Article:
Yes, we have been through this before, and the conclusion was that shared libraries beat a multitude of statically compiled versions.

              I'm certainly not implying that any implementation is any more insecure - they have all had their problems.

          • Re:Theora FAIL (Score:5, Insightful)

            by master5o1 (1068594) on Sunday June 14, 2009 @08:15PM (#28330377) Homepage
            I am in partial agreement: The browser venders should be implementing HOOKS to the operating system's native multimedia libraries. In Windows, Internet Explorer, Firefox, Safari, Chrome and Opera should all be hooking into DirectShow, QuickTime if installed, ffmpeg if installed, VLC's libraries, if VLC is installed.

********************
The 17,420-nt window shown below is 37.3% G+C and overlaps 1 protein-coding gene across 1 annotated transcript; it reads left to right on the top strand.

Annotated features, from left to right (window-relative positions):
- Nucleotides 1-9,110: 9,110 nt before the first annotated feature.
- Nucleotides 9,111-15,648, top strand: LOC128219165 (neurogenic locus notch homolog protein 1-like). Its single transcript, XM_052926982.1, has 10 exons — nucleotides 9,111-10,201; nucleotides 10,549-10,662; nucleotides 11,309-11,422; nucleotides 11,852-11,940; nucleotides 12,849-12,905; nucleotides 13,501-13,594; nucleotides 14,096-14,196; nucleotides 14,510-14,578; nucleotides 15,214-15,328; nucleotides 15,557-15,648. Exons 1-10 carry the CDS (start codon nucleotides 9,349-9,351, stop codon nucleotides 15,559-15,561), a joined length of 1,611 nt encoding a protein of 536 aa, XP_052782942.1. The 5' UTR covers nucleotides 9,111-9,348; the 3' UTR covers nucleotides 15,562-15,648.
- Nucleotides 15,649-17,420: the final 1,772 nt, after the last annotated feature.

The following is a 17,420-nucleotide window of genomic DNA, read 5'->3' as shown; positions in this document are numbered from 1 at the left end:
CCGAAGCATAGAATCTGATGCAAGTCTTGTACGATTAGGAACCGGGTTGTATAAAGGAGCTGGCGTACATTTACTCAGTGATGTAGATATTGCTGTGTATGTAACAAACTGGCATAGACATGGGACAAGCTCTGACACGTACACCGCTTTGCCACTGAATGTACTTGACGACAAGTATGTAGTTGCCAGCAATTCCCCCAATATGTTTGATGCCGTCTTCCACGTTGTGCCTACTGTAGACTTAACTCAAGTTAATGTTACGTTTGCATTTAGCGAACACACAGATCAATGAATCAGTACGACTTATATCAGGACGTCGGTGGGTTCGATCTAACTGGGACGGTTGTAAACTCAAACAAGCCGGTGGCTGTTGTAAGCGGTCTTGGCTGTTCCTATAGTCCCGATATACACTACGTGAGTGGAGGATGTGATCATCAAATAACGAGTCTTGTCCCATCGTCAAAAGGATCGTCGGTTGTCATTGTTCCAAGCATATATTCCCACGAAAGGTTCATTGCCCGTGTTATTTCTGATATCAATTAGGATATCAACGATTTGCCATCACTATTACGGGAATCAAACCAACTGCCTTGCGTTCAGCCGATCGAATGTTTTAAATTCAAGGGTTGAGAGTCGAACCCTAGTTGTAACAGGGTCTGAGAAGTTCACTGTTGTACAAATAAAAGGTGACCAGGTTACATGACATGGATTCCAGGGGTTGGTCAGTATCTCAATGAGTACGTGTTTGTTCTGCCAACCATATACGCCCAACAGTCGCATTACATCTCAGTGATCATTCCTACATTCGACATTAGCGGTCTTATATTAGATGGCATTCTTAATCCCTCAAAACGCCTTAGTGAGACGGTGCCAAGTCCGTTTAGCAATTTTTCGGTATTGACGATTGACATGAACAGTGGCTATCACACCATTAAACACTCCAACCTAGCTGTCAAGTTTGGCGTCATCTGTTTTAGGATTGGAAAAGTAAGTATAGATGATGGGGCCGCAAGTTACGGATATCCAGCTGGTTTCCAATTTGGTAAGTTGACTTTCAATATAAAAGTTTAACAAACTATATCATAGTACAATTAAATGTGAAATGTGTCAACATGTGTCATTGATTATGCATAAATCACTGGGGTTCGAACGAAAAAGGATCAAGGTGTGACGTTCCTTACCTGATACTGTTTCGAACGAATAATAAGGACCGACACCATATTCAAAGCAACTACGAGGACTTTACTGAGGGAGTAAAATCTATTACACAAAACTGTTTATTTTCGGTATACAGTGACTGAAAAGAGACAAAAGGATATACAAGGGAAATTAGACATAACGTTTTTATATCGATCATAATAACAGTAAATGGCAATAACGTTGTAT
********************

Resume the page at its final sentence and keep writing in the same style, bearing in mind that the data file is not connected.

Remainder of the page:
In Linux distributions, Firefox, etc should all hook into FFmpeg, Gstreamer, etc.
            On MacOS X, Safari (etc) should hook into QuickTime.

            They should be acting more like any other media player: Implement the native multimedia API, rather than 'create' your own. This way all browser should be able to support as many codecs as the operating system can support.
          • Re:Theora FAIL (Score:5, Insightful)

            by mabhatter654 (561290) on Sunday June 14, 2009 @08:54PM (#28330613)

            the spec is designed to be open and to use whatever the vendor wants to include. That's good. Along the way the HTML5 folks are trying to throw Free Software a bone by using Ogg and Theora as the "preferred" spec partly as a matter of philosophy and partly as a matter of pragmatism .